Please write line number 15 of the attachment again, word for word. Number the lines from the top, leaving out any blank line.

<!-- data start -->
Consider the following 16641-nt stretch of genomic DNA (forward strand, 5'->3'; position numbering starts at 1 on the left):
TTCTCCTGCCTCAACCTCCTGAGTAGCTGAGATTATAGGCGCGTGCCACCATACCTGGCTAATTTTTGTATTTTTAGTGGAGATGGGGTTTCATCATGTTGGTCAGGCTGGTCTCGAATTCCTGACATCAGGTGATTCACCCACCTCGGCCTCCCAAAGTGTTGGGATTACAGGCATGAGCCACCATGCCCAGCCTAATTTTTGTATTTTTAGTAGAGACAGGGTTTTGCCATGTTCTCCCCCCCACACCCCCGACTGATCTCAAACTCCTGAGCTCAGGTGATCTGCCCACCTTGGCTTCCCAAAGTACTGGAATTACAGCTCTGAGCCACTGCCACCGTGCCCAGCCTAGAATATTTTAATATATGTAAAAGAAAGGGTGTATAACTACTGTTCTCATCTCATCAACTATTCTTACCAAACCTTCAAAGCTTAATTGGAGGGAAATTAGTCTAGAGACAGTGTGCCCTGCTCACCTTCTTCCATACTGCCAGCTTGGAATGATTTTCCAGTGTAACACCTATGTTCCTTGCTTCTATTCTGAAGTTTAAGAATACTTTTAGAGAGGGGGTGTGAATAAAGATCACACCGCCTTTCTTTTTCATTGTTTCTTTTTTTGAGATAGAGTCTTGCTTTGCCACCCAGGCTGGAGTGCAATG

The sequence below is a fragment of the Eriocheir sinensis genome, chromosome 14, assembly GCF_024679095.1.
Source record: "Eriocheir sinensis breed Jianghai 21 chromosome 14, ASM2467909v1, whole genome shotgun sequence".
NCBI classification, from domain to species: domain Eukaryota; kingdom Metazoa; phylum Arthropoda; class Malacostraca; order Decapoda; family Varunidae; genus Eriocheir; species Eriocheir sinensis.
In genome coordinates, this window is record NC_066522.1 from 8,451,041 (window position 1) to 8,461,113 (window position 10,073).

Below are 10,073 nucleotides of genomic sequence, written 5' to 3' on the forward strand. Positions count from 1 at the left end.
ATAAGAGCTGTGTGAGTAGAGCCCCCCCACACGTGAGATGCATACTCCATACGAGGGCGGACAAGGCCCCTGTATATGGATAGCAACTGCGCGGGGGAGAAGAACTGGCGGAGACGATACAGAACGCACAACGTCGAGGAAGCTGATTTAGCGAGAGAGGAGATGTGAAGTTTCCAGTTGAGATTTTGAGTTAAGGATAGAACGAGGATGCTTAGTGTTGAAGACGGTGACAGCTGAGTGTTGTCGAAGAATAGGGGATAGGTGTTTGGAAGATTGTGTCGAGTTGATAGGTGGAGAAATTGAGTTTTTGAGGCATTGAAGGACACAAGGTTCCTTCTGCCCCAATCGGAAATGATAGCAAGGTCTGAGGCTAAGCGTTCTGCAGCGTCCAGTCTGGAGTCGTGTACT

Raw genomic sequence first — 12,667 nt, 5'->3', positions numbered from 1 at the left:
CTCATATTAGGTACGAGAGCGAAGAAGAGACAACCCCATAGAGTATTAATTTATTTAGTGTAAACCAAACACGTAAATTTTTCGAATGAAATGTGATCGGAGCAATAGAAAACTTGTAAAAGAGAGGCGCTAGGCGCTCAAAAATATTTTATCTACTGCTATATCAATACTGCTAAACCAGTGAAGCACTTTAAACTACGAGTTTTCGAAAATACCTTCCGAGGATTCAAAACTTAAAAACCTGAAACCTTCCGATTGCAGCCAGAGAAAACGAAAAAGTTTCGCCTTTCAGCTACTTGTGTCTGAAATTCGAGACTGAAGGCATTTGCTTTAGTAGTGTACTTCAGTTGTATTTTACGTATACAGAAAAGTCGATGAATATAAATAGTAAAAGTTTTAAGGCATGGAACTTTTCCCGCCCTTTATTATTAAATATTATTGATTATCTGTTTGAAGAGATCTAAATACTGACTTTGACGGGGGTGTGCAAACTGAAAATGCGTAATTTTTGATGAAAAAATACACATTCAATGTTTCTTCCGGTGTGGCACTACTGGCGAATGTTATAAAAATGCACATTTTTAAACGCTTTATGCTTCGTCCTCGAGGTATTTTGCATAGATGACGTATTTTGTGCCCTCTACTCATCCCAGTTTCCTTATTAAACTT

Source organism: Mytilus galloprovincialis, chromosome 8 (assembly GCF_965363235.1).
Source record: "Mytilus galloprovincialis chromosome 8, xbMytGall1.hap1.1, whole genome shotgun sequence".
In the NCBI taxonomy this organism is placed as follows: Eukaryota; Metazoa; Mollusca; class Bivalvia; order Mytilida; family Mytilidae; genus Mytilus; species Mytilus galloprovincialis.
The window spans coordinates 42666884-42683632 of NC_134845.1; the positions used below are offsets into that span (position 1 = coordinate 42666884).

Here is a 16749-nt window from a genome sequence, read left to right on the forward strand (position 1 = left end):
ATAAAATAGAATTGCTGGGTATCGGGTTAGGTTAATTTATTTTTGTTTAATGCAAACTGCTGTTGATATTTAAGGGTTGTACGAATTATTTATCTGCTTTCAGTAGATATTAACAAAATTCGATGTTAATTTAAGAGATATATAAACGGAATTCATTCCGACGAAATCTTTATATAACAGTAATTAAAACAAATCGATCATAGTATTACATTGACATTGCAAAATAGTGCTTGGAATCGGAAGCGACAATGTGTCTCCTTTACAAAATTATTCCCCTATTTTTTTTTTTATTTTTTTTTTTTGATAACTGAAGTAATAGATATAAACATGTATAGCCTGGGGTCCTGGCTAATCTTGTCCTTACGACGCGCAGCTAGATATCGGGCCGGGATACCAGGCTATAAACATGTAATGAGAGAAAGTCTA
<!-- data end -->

Here is a 16749-nt window from a genome sequence, read left to right on the forward strand (position 1 = left end):